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Jun 1, 2019

Growing up in a Boon Lay farm

Mr Winston Chai, a kampong boy at heart, cherishes his childhood memories of open spaces and communal living in Jurong.

[Source:  The Straits Times on 17 February 2013.  By Teh Joo Lin]

When his science teacher taught the class about shrimps, water stick insects, and other aquatic creatures in Primary 4, Mr Winston Chai was the only student in his class of 40 who didn't bat an eyelid.

These were daily sightings at the fish and vegetable farm where he spent the first 14 years of his life in the late 1970s and 1980s.

Mr Chai, 38, says: "Until that lesson, I didn't realise how different my childhood was.  Even my form teacher was very intrigued when he realised that I knew all this first-hand, because he himself never had such an experience."

He started supplying bags of water plants and animals to stock up the school's eco-garden.

Mr Chai was born in 1975 to a family that reared tropical fish and grew vegetables in Jalan Bahar, near Boon Lay.

Plenty of room

His house - built from wooden planks and topped with a zinc roof - sat on a knoll on the plot of land, which was about the size of three to four football fields.

His neighbours had also cleared the forest to rear pigs and chickens, and plant fruit trees and vegetables.

The environment was a world away from the high-rise housing estates that they would move to in the late 1980s, when the Government took back the land.

Mr Chai, a civil servant, says: "I miss the wide, open spaces.  Back then, I had no concept of what space constraints were.  When I visited my relatives who lived in a three-room flat, I couldn't understand how three or four cousins could share a room.  In our house, if we were short of rooms, my grandfather just built a new wing."

The farmhouse had 11 rooms for the family of seven.

There were two garages and even a warehouse.

Growing up, Mr Chai spent most of his time outdoors.  He caught everything from fish to frogs, climbed guava trees, sped down dirt slopes in a bicycle and darted around the graves of the nearby Choa Chu Kang cemetery - but only in the day.

Badminton games

"It was spooky at night.  At that time, especially in the 1980s, vampire and ghost movies from Hong Kong were popular.  They fed my imagination," he says.

In the evenings, the grown-ups had their fun too, when they put down their tools, picked up badminton racquets, and made a beeline for Mr Chai's home.

The nightly "badminton tournaments" took place there because the house had a courtyard that was laid with concrete and spotlights.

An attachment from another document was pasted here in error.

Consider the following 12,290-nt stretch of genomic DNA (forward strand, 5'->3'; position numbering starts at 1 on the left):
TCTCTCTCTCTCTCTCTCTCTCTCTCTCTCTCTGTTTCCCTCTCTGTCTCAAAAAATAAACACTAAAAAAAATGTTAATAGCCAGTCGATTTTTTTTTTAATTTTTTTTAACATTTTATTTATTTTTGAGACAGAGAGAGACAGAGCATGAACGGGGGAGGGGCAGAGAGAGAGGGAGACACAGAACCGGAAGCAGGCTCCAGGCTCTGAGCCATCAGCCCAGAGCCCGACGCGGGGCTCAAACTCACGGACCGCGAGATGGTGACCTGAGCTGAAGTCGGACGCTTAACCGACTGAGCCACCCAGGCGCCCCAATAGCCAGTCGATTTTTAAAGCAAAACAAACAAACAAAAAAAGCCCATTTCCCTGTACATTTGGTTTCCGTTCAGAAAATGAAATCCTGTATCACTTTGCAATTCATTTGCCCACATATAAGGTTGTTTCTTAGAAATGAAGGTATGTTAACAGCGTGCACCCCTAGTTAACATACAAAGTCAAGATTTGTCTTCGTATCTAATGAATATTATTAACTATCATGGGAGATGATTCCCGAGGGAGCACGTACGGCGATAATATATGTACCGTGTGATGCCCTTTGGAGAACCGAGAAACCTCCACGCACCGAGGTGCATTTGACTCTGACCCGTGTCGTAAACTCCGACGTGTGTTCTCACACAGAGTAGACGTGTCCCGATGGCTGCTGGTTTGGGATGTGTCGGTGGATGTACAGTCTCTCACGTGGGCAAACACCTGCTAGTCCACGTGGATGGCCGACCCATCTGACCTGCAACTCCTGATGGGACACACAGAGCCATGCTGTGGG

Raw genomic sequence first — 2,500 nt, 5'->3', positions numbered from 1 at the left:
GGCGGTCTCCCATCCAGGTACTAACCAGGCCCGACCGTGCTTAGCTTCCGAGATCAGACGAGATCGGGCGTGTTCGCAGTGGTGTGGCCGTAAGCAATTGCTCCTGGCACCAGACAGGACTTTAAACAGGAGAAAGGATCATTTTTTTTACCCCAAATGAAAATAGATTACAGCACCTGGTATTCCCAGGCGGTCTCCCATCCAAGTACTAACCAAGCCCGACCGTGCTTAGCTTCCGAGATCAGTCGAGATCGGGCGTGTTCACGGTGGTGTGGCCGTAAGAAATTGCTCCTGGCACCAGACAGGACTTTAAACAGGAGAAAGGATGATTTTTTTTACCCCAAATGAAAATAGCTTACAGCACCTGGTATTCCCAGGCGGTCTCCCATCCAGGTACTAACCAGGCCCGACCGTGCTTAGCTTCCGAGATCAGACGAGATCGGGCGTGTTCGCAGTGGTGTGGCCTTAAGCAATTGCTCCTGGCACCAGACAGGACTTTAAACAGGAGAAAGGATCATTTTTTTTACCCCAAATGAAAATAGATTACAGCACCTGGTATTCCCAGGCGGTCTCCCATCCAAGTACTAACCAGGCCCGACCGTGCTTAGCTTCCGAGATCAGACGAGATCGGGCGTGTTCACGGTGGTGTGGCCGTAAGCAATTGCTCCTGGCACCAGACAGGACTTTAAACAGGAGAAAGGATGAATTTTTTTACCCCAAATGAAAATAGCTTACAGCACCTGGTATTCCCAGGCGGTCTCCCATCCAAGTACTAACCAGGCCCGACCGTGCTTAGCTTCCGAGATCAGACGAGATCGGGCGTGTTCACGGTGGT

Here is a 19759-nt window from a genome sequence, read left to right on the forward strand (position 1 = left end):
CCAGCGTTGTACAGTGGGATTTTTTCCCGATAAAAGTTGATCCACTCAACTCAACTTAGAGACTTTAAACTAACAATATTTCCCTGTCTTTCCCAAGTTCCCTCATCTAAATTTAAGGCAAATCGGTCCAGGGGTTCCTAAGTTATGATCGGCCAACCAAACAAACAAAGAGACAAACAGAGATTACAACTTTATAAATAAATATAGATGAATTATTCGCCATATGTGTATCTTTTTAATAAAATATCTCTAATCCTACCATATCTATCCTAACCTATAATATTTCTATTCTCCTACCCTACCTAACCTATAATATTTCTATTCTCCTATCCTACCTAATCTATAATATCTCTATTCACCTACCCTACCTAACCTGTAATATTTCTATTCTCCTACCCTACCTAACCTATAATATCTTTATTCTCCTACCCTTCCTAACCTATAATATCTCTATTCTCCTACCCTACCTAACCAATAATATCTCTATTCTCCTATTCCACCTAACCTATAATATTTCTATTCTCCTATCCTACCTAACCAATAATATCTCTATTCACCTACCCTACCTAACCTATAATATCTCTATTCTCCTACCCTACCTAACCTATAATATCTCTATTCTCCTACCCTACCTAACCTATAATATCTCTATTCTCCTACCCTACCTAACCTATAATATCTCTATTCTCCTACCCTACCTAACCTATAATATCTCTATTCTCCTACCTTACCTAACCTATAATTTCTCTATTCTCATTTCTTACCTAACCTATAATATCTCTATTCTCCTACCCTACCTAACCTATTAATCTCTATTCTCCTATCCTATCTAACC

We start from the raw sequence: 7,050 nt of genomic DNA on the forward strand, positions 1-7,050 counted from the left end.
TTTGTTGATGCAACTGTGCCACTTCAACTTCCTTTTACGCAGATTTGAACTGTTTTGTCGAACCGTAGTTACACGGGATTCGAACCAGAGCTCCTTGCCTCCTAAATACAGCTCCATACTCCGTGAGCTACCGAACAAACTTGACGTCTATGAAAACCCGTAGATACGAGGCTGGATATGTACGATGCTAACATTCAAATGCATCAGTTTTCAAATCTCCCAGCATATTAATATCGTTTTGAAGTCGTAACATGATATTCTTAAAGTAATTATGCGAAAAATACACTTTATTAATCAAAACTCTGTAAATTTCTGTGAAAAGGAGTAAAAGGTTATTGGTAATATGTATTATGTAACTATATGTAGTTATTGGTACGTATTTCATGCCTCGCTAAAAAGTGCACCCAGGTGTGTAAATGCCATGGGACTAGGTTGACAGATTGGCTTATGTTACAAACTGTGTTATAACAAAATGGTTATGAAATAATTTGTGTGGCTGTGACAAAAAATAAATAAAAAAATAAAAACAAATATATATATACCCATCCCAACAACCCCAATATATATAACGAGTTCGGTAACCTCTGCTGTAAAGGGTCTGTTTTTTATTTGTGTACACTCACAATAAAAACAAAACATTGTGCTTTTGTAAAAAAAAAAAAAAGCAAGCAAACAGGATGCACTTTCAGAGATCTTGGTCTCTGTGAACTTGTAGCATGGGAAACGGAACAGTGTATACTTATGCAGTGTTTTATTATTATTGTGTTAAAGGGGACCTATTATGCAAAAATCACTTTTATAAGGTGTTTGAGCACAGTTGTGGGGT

Somehow, the wide tracts of land that separated one home from another brought everyone closer together.

He says: "There were a lot of communal activities where the concept of sharing was instinctive.  Today, we get privacy and we exchange pleasantries with neighbours, but things don't really go much further than that."

Python party

Neighbours often came knocking to share their harvests, such as papayas and mangoes.

Even pythons, which slithered onto the farmland to prey on the poultry, were shared.

He says: "When people see pythons now, they don't know what to do.  For us, the natural instinct was to take control of the threat on our own.  We didn't call the police.  We just grabbed a pole and a gunny sack."

Snakes up to 2m long ended up in the cooking pot.

He says: "The snake was used to make herbal soup.  All the neighbours would be invited to dinner and there would be a huge 'python feast'.

"But I wasn't a fan of the soup.  I haven't had it since."

Shortcut for soldiers

Other types of "intruders" were treated more civilly - soldiers who strayed onto the land when they got lost during night exercises.

One night, after the family was roused by "banging on the door", Mr Chai's grandfather flung it open to real dozens of uniformed men wearing helmets, field packs and rifles.  They needed directions.

He says: "My grandfather let them walk through our property and take a shortcut.  Otherwise, they would have had to make a huge detour.  It was quite funny sight to see them troop past one by one."

Several years later, it was Mr Chai's turn to enlist for national service and undergo training near the farmland.

He says: "That brought back a lot of memories of childhood."

By then, lost soldiers no longer had anyone to turn to for directions.  The farms had already been torn down.  The land was overrun with overgrown grass.

The family moved to a five-room Housing Board flat in Teck Whye, and his father earned his keep as a taxi driver.

He says: "From being woken up by the crow of roosters and birds chirping, it became the noise of traffic.  But the move wasn't traumatic for me.  It was more so for my grandparents."

From Boon Lay to Bukit Batok

More than two decades have since passed.  Mr Chai went on to graduate from university, tie the knot with his former schoolmate and move to an apartment off Bukit Batok, which he chose for the surrounding nature and greenery.

Other preferences from the past have stayed with him.

Recalling how he dreamt up his own games and fashioned his own catapults and fishing poles, he says: "We were pretty much self-sufficient, and made the most of what we had.  Until today, I don't like to depend on others.  People also say I am not a conventional thinker in the way I approach my problems.  That has really stuck with me through adulthood."

"At the end of the day, I am still a kampong boy at heart."


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